Improving Treatment Transitions with Non Medical In- Home Care


Improving Treatment Transitions with Non Medical In- Home Care in Brookfield, Wisconsin

Seniors over 65 years of age are some of the highest users of acute treatment and emergency hospital services in Brookfield, Wisconsin and throughout the United States (McAiney et al., 2017, p. 149). This population also has the highest number of repeat emergency department visits, as well as the longest lengths of stay, according to research by the journal of International Psychogeriatrics.

Consequently, seniors also face the greatest number of challenges as they transition back to their primary living space, whether that be an assisted living community or family home. Limited continuity of care, poor communication between various members of your healthcare team, and ineffective self-management are three of the most common issues that seniors face in transition from one care setting to another.

But ABC Greater Milwaukee can help. Today’s post explains how our non medical in-home care service mitigates the risks of care setting transitions, while also improving quality of life and shortening recovery time.

Understanding the Risks of Treatment Transitions

The journal of International Psychogeriatrics identifies the following 7 risk factors for seniors transitioning from one care setting to another:

  • Limited continuity of care
  • Poor communication
  • Ineffective self-management
  • Transportation issues
  • Social isolation
  • Care system confusion
  • Language and cultural barriers

Improving Treatment Transitions With Non Medical In-Home Care Services

The journal of International Psychogeriatrics foregrounds the important role that “intensive geriatric service workers” (IGSW) play in improving access to care, implementation of care plans, client-caregiver satisfaction, and senior health outcomes.

Some of their duties include:

  • Conducting home visits within 24-48 hours of seniors’ hospital discharges to begin the process of providing support and following up on physicians’ instructions;
  • Working with seniors to implement care plans generate in integrative, collaborative settings;
  • Encourage and support follow-up appointments with primary care, specialists, and community support services by handling scheduling, arranging for transportation (or driving the patient themselves), offering a second pair of eyes and ears to retain important treatment information, and ensuring client questions are addressed during the consultation;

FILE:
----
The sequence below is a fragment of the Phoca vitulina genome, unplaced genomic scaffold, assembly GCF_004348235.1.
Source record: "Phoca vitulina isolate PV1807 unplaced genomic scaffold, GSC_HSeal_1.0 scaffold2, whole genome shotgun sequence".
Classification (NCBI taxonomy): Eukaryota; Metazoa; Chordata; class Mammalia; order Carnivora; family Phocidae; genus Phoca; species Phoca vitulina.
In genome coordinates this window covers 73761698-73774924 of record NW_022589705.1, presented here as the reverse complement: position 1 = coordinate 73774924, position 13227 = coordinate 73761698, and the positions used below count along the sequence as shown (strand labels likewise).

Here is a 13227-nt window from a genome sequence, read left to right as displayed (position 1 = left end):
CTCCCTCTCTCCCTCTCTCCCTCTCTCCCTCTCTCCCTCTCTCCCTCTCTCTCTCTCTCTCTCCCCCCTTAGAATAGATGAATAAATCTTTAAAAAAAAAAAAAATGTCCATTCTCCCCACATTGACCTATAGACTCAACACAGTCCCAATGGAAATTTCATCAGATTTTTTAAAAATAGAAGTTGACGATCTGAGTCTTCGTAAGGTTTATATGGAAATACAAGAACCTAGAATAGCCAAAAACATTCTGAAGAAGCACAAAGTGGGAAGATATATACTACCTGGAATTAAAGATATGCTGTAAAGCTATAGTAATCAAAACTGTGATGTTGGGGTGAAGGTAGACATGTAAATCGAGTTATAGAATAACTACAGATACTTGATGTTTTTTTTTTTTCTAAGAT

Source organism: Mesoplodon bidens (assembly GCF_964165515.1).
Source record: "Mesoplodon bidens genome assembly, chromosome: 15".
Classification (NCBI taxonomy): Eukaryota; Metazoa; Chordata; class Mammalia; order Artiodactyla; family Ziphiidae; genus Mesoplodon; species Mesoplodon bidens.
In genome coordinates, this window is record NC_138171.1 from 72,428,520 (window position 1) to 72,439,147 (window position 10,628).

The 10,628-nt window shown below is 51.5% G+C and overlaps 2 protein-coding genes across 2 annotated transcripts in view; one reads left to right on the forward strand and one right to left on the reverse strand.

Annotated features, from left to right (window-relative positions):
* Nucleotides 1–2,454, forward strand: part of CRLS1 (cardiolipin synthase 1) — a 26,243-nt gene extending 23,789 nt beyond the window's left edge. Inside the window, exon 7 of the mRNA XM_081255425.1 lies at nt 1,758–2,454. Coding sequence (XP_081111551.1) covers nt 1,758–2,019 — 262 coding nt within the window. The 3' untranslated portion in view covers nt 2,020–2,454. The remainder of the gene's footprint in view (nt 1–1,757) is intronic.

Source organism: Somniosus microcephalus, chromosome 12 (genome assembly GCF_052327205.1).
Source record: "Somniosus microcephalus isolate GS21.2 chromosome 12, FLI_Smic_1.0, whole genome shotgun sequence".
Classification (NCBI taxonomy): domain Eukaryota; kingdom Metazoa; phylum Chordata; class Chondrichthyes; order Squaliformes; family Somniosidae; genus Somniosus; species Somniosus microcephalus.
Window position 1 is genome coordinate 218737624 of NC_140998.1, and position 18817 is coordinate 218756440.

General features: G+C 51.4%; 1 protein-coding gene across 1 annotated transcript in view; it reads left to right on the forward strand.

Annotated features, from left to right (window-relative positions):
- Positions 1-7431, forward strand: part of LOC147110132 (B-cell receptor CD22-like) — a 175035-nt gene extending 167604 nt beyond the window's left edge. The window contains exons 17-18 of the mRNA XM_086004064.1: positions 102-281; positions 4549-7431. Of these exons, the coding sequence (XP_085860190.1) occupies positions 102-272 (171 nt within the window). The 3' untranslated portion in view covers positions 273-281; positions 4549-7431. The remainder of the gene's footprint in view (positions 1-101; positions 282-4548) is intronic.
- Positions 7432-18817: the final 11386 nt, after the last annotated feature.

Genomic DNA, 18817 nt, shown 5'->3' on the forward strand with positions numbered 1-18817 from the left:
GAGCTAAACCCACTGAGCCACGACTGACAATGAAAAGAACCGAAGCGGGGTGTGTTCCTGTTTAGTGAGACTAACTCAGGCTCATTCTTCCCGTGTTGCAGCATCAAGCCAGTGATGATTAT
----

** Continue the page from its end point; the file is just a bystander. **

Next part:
• Debriefing clients after appointments to ensure all instructions were understood and to resolve any potential barriers to compliance with the doctor’s recommendations;
  • Promoting self-directed care by educating seniors about their conditions, as well as the healthy habits they can implement to improve treatment outcomes;
  • Coaching seniors on how to improve their one-on-one communication with health professionals;
  • Acting as advocates for seniors at all stages of the treatment process;
  • Helping seniors navigate complex and disjointed health care systems that may not be particularly “senior friendly.”

In this way, we can see how IGSWs improve communication, maintain care continuity, and break down common barriers to care-seeking and adherence.

And while the IGSW terminology may not be familiar for our readers, Brookfield, Wisconsin residents will be pleased to learn that ABC Greater Milwaukee’s non medical in-home care workers fall under the same banner.

Find Non Medical In-Home Care Support in Brookfield, Wisconsin

Visit https://www.alwaysbestcare.com/wi/brookfield/care-services/in-home-care/ to learn more about our non medical in-home care service and book your free consultation with an Always Best Care Greater Milwaukee representative.

References

McAiney, C. A., Hillier, L. M., Paul, J., McKinnon Wilson, J., Tersigni Phelan, A., Wagner, F., & O’Connor, S. (2017). Improving the seniors’ transition from hospital to the community: A case for intensive geriatric service workers. International Psychogeriatrics, 29(1), 149-163.

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